A Special Rescue
The Law of Attraction
Reported By: Kelly
It's true that the like-minded eventually find their way into each others lives.
We have found many kindred souls over the years and most recently were brought
together with a wonderful woman named Audrey. Audrey contacted us two days
before the new year arrived asking for our help with a beautiful dog we have
since named "ZoŽ".
ZoŽ had been living in the LeMay Recycling lot off of Pacific Ave and 146th
for about 7 months. She caught the attention of many people who passed her on
their way to church, to their houses, or to the quaint restaurant that sat
across from her "home". Some people were able to give her a quick pat on the
head or a nice little chin scratch, but no one had been able to get a leash on
her. So, her faithful friends came out devotedly to visit with her, provide her
with food, and to pray for her safety and well-being.
After reading Audrey's email, I forwarded her plea out to our group and within a
day had people emailing back ready to begin the process of a delicate rescue!
The case was similar to that of
a rescue from back in 2006, but also unique as all cases are. Surprisingly, ZoŽ even looked a bit like Hobo!
Everyday, our volunteers would observe ZoŽ and, in doing so, met the many good
people who had grown to love her. ZoŽ was brought meals fit for a queen from
Gateway Cottage and from individuals sharing their favorite foods. Sticky rice,
dinner rolls with peanut butter, KFC mashed potatoes, and other goodies that
would already be scarfed down (as evidenced by the empty plates) by the time
Desperation began to set in as the weather turned nasty. Despite the comfy bed
that someone set up for her in a 20' moving container, ZoŽ slept under some
trees in, what she felt, was a safe place. Her paws remained damp and red from
all the rain and sleet and she would fall asleep standing up always in
alert-mode. Debra, our KSF volunteer who took lead of the case, pulled out the
big guns and requested some serious reinforcements- Hobo and Lisa, one of Hobo's
caregivers before he found his adoptive family!
Lisa was an integral force in Hobo's rescue and devoted much time into his
healing process. She learned how to use
from Marnie Black and
honed her animal communication skills as taught by
Debra and Lisa rounded up a few others and in no time were back out with ZoŽ
armed with patience and determination.
Many people ask, "How did you do it- how did you get her to come to you?" There
is no one "thing" that is done to rescue an animal. There is no magic word or
specific technique. It is our belief that several things must be happening in
order to complete a successful rescue:
1. You must commit to the
animal and see the rescue through
2. Your intent must be pure- to have the animal's welfare at the forefront and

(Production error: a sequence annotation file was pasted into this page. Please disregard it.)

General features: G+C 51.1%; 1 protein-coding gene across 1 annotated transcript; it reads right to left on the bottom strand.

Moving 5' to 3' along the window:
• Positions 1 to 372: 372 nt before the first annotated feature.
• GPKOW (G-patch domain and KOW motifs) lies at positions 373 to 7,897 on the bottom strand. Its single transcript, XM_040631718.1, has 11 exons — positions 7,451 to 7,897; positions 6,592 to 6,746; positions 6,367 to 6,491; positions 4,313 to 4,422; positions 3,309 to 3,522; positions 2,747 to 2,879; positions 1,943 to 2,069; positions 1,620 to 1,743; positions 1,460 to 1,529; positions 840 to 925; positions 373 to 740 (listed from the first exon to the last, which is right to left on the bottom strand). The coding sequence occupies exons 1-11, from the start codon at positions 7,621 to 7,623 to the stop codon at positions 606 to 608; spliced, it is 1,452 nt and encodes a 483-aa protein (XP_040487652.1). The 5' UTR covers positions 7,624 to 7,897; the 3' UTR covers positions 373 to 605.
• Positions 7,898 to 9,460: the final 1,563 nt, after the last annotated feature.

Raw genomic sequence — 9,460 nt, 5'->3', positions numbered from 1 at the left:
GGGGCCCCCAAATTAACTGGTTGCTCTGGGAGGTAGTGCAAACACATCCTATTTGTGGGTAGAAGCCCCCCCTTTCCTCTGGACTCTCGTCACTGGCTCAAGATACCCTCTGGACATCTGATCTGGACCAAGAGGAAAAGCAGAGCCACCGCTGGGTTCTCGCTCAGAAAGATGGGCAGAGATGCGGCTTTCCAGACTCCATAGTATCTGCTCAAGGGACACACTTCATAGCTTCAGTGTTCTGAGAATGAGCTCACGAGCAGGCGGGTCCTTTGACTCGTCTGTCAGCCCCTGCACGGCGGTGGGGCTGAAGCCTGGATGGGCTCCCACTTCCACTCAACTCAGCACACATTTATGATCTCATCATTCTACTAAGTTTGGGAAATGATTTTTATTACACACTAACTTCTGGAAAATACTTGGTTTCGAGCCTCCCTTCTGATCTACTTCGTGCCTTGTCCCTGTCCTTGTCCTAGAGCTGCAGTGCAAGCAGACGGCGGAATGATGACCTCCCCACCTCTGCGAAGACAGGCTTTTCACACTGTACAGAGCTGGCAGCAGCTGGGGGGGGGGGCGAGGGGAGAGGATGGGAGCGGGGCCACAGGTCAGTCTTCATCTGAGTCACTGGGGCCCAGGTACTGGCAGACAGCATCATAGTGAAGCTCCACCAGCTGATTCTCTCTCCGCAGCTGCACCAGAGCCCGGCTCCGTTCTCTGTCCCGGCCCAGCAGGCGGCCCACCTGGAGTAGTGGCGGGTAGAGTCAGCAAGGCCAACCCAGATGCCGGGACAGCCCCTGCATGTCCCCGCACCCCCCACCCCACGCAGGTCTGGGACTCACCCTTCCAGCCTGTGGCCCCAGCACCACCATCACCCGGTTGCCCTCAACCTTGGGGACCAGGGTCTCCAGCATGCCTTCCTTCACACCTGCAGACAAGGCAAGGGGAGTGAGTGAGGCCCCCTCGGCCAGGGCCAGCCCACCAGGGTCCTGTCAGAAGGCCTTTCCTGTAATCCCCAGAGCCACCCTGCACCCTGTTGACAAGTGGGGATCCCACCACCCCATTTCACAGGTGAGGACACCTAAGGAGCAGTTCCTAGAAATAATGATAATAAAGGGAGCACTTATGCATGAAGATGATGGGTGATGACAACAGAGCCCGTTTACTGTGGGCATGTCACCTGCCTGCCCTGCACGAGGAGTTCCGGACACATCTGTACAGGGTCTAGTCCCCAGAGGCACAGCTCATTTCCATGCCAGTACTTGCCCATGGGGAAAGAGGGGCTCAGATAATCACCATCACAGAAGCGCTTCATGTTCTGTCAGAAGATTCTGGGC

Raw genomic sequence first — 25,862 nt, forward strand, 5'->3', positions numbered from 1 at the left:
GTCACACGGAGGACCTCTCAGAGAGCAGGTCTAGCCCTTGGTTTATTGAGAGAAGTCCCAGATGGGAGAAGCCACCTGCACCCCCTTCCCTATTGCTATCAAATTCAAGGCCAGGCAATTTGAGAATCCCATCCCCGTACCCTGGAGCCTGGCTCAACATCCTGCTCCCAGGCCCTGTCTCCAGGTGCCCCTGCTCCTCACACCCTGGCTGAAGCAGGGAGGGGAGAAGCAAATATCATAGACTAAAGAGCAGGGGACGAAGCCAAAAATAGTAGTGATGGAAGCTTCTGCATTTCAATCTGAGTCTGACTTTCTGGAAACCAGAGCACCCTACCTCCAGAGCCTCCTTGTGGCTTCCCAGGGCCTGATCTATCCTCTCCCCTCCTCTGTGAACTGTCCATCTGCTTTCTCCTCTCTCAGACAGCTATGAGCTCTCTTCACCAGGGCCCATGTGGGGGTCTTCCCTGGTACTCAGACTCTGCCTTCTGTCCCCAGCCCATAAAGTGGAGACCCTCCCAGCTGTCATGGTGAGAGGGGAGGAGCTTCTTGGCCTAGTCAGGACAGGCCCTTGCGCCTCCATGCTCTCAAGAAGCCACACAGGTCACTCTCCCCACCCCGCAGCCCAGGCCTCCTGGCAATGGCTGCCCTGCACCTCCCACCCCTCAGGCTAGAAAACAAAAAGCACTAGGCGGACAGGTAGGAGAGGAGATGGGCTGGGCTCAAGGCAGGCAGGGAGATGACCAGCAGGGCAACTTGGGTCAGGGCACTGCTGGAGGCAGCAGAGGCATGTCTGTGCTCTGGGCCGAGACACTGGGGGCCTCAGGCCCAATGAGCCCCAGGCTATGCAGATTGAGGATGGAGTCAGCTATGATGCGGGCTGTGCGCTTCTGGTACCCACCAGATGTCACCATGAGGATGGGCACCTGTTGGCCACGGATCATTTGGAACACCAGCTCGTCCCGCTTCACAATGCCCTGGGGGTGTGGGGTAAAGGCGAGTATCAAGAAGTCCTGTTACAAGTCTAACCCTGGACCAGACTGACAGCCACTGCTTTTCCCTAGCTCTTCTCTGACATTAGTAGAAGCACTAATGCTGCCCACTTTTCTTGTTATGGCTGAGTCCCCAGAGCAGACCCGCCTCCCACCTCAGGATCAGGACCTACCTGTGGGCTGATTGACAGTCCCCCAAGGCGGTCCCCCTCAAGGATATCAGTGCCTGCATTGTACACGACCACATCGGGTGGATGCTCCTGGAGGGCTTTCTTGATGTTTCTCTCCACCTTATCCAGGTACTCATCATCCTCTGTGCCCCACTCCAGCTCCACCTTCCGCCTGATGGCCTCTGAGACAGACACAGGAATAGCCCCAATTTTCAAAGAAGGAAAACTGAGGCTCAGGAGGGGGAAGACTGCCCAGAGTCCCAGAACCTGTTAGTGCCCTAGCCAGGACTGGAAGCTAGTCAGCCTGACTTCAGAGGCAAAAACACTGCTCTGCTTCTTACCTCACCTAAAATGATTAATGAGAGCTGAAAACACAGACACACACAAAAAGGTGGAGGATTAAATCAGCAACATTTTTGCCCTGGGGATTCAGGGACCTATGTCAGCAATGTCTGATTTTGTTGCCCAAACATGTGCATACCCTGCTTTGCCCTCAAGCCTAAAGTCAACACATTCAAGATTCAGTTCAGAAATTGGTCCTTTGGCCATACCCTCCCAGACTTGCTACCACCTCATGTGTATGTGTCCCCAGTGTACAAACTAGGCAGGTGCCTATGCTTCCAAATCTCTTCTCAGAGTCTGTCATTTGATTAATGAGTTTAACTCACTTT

the rescue is about the animal, not you
3. You must accept that every situation is different and needs to be addressed
4. You must commit to observations for determining the best course of action and
allow for an organized attempt
5. You must respect the animal and be able to recognize boundaries
6. You must explore ways to safely gain trust from the animal
7. You must respect the legal issues such as the rights of the property owners
8. You must be open-minded and allow all help that is available to be utilized
9. You must be prepared for what comes after the physical rescue
10. You must believe that it will happen
It was discussed that a leash with a "D" ring would need to be used once the
opportunity presented to secure ZoŽ. The good folks at
Green Cottage Pets
squared us away with a hemp rope leash. Lisa describes the actual moment just
before and after she placed the leash on ZoŽ:
approached me almost immediately, so I sat down and began to talk to her
aloud. While still a little guarded and aware, ZoŽ allowed me to pet her, perform a few Tellington T-Touch techniques on her,
rub her belly, and joined me in playing with a squeaky toy we had brought.
It was evident that she was beginning to open up,
let me into her world, and relax. As she lay on the blanket next to me, I was
able to play with the soft leash around her face, draping it over her nose and
halfway on her head. Thatís as far as I got for the next two hours. It was
almost like she sensed what I was doing and then would wander off before
returning to me to repeat the pets, t-touch, and play.
After a couple of hours of this, ZoŽ sat down
just outside of my reach. I inched my way closer and was stretching out to pet
her while I gently talked to her about what it would be like to have a safe,
warm and loving place to live. She was closing her eyes enjoying the sun, soft
touches and talk, when I slowly looped the leash around her neck.
ZoŽ was startled and I
immediately, yet slowly, got up and began to walk with her. There was no
struggle and Donna came over to help. ZoŽ jumped up putting her paws on my
shoulder as if she were relieved, yet afraid, of what would happen. She did the
same thing to Donna and we walked her to the dog crate where she showed some
distress when we tried to coax her into it. At that point, we decided to walk
her over to Debraís car and ZoŽ put her front paws on the back bumper. Donna
raised ZoŽ's back side into the car and the hatch was closed. ZoŽ settled
down in the car quickly and closed her eyes while Donna, Debra and I discussed
the next step.
here to read about
ZoŽ's arrival to her foster home and current status